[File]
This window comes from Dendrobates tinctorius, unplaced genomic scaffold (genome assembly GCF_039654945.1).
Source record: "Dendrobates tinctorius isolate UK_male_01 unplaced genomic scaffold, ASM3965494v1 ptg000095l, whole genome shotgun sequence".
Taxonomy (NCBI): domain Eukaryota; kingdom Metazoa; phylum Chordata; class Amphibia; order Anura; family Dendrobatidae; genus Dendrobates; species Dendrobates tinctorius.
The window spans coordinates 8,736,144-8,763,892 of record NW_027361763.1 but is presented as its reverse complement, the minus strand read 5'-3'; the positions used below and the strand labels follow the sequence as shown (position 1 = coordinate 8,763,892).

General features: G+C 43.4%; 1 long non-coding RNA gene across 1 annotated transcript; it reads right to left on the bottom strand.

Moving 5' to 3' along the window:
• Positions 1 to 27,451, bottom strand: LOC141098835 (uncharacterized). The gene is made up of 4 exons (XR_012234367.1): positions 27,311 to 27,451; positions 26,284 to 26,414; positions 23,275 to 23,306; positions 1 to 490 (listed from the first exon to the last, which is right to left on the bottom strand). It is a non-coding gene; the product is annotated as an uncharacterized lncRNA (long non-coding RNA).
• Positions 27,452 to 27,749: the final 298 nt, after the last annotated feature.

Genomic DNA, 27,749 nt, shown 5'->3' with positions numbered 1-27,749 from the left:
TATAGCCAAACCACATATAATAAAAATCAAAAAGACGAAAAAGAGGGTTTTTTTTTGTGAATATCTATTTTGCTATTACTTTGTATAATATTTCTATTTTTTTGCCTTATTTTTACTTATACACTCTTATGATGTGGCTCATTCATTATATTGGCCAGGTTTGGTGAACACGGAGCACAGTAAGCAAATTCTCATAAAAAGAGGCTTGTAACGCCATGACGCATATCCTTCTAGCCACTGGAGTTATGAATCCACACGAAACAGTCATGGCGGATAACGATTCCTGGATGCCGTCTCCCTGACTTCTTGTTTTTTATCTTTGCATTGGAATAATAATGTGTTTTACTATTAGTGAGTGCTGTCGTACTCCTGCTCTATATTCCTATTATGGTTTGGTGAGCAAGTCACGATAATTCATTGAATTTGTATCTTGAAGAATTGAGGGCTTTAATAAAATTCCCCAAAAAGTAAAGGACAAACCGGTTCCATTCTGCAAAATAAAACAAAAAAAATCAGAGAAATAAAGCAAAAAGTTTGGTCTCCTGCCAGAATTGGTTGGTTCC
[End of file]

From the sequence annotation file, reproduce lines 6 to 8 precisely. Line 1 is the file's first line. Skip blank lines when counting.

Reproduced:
Moving 5' to 3' along the window:
• Positions 1 to 27,451, bottom strand: LOC141098835 (uncharacterized). The gene is made up of 4 exons (XR_012234367.1): positions 27,311 to 27,451; positions 26,284 to 26,414; positions 23,275 to 23,306; positions 1 to 490 (listed from the first exon to the last, which is right to left on the bottom strand). It is a non-coding gene; the product is annotated as an uncharacterized lncRNA (long non-coding RNA).
• Positions 27,452 to 27,749: the final 298 nt, after the last annotated feature.